When it comes to purchasing a microplate reader for fluorescence detection, the most common question is whether to choose a monochromator-based reader or filter-based reader. In this blog, we’ll discuss how both types of plate readers work and factors to consider when determining the best plate reader for your need.
How do monochromator-based plate readers work?
Monochromators work by taking a light source and splitting the light to focus a particular wavelength on the sample. During excitation, the light passes through a narrow slit, directed by a series of mirrors and diffraction grating and then passes through a second narrow slit prior to reaching the sample. This ensures the desired wavelength is selected to excite the fluorophore. Once the fluorophore is excited, it emits light at a different, longer wavelength. This emission light is captured by another series of mirrors, grating and slits to limit the emission to a desired wavelength, which then enters a detector for signal readout.
How does filter-based plate reader work?
A filter-based plate reader works by using optical filters to allow only a specific wavelength of light to pass through. First, the source light is filtered through an excitation filter that determines the excitation wavelength. The fluorophore then emits the light at a different wavelength selected by the emission filter, and the emitted fluorescence enters a detector for signal readout.
What to consider when choosing a plate reader
Monochromator-based readers can measure wavelengths over a broad range. Having all wavelengths immediately available provides great flexibility in wavelength selection. Filter-based readers require a specialized filter for each wavelength. However, filters can be tailored to work with specific assays to achieve maximum performance.
Monochromator-based readers allow you to scan an entire spectrum to characterize a sample, which is not possible with a filter-based reader. On the rare occasion that you are developing new fluorescent compounds in which the excitation and emission spectra are unknown, you would need a monochromator-based reader.
If you need high sensitivity, a filter-based reader is the way to go. Monochromator-based readers are generally less sensitive because they only transmit a small fraction of light to the sample. When the monochromator selects a wavelength, most of the light from the source is lost, causing the excitation of the fluorophore to be significantly weaker. As the emitted light passes through a series of mirrors, grating and slits, light intensity is diminished even further. From the time the initial light source flashes until the specific wavelength of light finally reaches the detector, the loss of energy is compounded, which correlates with reduced sensitivity. For example, if the light energy is reduced 10-fold during the excitation process and another 10-fold is lost during the emission process, a total loss in assay sensitivity becomes 100-fold! This means you could miss a crucial result. In contrast, filter-based readers are much more efficient at delivering light to the sample, resulting in higher sensitivity.
Filter-based readers typically cost less than monochromator-based readers. This is partly because filter wheels are less expensive compared to monochromators. Monochromator instruments have many more components involved to achieve the wavelength selection and thus are more complicated mechanically. In addition, the light source of filter-based readers does not have to be as powerful since there is minimal loss of light.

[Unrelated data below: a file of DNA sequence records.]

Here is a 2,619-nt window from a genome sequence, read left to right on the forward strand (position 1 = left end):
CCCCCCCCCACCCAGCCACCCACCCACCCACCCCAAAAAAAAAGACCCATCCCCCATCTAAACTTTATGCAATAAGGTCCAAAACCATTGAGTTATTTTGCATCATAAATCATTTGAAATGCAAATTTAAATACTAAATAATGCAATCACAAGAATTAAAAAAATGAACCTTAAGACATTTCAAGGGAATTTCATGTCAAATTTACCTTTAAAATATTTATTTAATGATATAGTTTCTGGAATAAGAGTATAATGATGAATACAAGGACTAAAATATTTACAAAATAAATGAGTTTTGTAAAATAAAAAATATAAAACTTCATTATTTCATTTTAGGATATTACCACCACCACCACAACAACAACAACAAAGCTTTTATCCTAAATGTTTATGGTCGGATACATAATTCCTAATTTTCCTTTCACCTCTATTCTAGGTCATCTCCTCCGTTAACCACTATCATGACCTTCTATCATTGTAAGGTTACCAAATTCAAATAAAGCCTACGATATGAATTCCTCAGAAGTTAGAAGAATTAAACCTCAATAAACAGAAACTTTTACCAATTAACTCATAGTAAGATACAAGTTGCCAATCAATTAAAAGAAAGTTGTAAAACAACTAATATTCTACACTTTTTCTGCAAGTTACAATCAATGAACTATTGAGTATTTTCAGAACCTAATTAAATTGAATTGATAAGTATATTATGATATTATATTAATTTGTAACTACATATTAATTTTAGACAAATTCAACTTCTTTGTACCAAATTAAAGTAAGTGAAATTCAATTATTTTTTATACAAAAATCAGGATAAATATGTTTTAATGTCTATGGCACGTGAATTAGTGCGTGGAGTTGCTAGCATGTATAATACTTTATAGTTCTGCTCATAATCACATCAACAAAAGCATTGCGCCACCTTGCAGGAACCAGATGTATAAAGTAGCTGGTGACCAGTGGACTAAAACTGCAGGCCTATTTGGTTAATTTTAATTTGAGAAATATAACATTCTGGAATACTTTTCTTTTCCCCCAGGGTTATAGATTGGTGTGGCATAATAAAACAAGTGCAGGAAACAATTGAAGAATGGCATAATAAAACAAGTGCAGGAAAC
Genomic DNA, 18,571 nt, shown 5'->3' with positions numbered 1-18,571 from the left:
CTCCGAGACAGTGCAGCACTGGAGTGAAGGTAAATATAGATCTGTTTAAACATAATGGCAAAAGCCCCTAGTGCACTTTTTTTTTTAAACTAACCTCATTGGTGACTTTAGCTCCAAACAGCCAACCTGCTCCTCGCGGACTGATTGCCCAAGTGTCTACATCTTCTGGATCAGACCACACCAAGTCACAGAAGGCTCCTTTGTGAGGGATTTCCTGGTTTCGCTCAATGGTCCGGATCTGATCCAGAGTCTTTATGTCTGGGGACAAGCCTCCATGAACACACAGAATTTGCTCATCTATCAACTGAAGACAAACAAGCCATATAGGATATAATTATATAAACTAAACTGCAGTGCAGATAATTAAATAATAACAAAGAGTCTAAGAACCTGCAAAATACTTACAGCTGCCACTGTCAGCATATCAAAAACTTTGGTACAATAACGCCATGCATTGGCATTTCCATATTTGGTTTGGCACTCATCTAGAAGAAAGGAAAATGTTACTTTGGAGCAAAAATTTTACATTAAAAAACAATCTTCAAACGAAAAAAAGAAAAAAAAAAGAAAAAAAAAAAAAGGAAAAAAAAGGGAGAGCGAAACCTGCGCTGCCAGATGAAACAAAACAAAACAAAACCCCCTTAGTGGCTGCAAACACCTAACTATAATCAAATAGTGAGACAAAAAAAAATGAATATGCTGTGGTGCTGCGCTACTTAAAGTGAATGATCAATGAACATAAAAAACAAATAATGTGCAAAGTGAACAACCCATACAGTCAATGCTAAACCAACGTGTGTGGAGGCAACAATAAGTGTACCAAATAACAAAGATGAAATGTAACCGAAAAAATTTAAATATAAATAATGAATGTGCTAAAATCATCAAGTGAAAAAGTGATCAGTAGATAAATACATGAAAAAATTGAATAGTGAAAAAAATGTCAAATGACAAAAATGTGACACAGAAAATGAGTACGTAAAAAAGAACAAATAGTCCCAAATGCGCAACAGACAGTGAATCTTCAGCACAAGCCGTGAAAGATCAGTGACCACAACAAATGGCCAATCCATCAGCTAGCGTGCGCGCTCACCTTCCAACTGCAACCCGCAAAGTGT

The efficient light transmission of filter-based readers allows them to detect a luminescence signal with high sensitivity, which cannot be achieved with monochromator-based readers. Filter-based readers would be the best choice if you plan on measuring luminescence (e.g., cell viability, protein:protein interaction or gene expression assays) in addition to fluorescence.
Some assays require multiple wavelengths to be measured in a very short timeframe, such as multiplex assays that detect two different fluorescent wavelengths, or both fluorescence and luminescence signals. Filter-based readers work well with these assays because the filter wheels allow quick switching between two wavelengths—within a fraction of a second. The monochromator takes more time to switch wavelengths, and therefore cannot be used with these types of assays.
So…which is better?
Monochromator-based systems provide the ultimate flexibility in wavelength selection. However, the tradeoff is low sensitivity and high cost. Filter-based plate readers can also provide flexibility in selecting desired excitation and emission wavelengths by using customized filters sets across any desired wavelength of the optical detector. In general, a filter-based reader will provide more sensitive detection and can be used with luminescence or multiplex assays at a lower cost. For these reasons, unless you need to perform spectral scans, filter-based readers would be the preferred choice.
Interested in a filter-based plate reader with both assay sensitivity and user flexibility in mind? GloMax® plate readers are pre-loaded with a range of excitation and emission filter sets for the most common fluorophores. You can easily switch wavelengths across UV, Blue, Green and Red spectra, while achieving maximum assay sensitivity.
Learn more about our easy-to-use GloMax® plate readers with high sensitivity and broad dynamic range!
This blog was written in collaboration with Michael Bjerke, Sr. Product Manager, Promega Corporation
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